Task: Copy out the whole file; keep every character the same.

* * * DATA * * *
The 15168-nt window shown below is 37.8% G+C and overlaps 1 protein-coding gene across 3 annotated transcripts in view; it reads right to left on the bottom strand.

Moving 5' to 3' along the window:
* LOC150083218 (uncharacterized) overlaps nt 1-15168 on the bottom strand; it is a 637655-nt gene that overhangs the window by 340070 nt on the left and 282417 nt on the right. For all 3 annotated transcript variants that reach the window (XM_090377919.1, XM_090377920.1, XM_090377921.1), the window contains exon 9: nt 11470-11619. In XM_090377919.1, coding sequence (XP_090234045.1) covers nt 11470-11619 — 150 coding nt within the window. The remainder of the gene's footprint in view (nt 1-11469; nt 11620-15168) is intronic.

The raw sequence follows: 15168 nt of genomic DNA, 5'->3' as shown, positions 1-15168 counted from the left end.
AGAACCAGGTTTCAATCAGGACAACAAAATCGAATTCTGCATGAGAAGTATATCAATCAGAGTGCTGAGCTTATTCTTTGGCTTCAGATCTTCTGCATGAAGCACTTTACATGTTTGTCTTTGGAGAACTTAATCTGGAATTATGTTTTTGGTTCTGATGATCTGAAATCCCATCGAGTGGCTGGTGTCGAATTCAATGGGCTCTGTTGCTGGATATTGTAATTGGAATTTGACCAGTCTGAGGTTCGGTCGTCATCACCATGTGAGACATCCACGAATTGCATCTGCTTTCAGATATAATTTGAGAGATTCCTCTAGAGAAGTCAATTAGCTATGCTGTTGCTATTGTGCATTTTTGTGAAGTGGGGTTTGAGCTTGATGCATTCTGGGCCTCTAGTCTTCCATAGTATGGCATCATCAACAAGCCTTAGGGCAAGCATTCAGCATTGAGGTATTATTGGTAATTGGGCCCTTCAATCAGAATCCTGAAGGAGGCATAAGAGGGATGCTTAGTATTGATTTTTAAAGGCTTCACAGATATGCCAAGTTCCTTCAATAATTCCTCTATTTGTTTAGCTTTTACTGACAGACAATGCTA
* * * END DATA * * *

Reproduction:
The 15168-nt window shown below is 37.8% G+C and overlaps 1 protein-coding gene across 3 annotated transcripts in view; it reads right to left on the bottom strand.

Moving 5' to 3' along the window:
* LOC150083218 (uncharacterized) overlaps nt 1-15168 on the bottom strand; it is a 637655-nt gene that overhangs the window by 340070 nt on the left and 282417 nt on the right. For all 3 annotated transcript variants that reach the window (XM_090377919.1, XM_090377920.1, XM_090377921.1), the window contains exon 9: nt 11470-11619. In XM_090377919.1, coding sequence (XP_090234045.1) covers nt 11470-11619 — 150 coding nt within the window. The remainder of the gene's footprint in view (nt 1-11469; nt 11620-15168) is intronic.

The raw sequence follows: 15168 nt of genomic DNA, 5'->3' as shown, positions 1-15168 counted from the left end.
AGAACCAGGTTTCAATCAGGACAACAAAATCGAATTCTGCATGAGAAGTATATCAATCAGAGTGCTGAGCTTATTCTTTGGCTTCAGATCTTCTGCATGAAGCACTTTACATGTTTGTCTTTGGAGAACTTAATCTGGAATTATGTTTTTGGTTCTGATGATCTGAAATCCCATCGAGTGGCTGGTGTCGAATTCAATGGGCTCTGTTGCTGGATATTGTAATTGGAATTTGACCAGTCTGAGGTTCGGTCGTCATCACCATGTGAGACATCCACGAATTGCATCTGCTTTCAGATATAATTTGAGAGATTCCTCTAGAGAAGTCAATTAGCTATGCTGTTGCTATTGTGCATTTTTGTGAAGTGGGGTTTGAGCTTGATGCATTCTGGGCCTCTAGTCTTCCATAGTATGGCATCATCAACAAGCCTTAGGGCAAGCATTCAGCATTGAGGTATTATTGGTAATTGGGCCCTTCAATCAGAATCCTGAAGGAGGCATAAGAGGGATGCTTAGTATTGATTTTTAAAGGCTTCACAGATATGCCAAGTTCCTTCAATAATTCCTCTATTTGTTTAGCTTTTACTGACAGACAATGCTA